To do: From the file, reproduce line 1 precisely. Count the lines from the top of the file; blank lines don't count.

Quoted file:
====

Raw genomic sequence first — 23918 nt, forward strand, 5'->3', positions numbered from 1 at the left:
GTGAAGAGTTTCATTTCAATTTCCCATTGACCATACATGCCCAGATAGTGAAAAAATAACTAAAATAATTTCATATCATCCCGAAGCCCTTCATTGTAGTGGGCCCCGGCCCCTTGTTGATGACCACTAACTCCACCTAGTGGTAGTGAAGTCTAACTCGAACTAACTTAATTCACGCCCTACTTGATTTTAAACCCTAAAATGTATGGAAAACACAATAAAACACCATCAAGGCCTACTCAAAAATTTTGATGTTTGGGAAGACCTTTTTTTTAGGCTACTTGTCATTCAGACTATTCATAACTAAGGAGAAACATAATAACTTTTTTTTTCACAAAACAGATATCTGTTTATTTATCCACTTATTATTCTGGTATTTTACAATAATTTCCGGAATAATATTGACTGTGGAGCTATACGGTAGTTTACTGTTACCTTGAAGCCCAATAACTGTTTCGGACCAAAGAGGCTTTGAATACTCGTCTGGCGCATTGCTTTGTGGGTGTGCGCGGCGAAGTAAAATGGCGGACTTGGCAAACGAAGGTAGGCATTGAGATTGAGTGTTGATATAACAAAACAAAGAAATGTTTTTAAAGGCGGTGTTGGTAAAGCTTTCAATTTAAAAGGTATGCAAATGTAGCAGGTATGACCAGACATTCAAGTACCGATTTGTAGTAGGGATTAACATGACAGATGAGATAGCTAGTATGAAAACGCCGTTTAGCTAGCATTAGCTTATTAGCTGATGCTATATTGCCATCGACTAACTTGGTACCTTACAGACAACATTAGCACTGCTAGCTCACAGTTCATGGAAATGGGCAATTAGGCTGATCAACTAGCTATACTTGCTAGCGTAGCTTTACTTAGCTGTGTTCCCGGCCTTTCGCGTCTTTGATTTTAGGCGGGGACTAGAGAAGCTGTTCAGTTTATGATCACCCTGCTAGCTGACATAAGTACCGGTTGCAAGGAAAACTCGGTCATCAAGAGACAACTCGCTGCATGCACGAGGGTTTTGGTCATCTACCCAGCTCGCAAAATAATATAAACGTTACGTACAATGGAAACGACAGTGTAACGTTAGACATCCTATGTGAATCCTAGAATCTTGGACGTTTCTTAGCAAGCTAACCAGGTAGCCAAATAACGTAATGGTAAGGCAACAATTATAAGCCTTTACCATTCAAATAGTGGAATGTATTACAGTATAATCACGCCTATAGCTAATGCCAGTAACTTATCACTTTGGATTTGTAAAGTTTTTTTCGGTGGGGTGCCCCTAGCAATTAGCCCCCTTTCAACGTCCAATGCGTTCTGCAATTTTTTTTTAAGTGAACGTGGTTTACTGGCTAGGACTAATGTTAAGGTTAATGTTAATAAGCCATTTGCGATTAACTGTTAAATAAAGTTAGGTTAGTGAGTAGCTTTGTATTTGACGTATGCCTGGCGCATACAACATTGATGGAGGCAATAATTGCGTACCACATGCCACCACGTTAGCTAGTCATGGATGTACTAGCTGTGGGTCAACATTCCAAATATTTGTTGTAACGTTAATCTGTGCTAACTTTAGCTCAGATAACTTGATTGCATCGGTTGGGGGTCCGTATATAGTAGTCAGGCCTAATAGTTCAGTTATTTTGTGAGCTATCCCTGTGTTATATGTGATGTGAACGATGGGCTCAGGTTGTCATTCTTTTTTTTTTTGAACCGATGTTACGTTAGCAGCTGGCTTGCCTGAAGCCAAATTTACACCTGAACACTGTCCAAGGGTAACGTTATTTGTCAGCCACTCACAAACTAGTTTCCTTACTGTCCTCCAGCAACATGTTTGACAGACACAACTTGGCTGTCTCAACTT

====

Raw genomic sequence first — 23918 nt, forward strand, 5'->3', positions numbered from 1 at the left: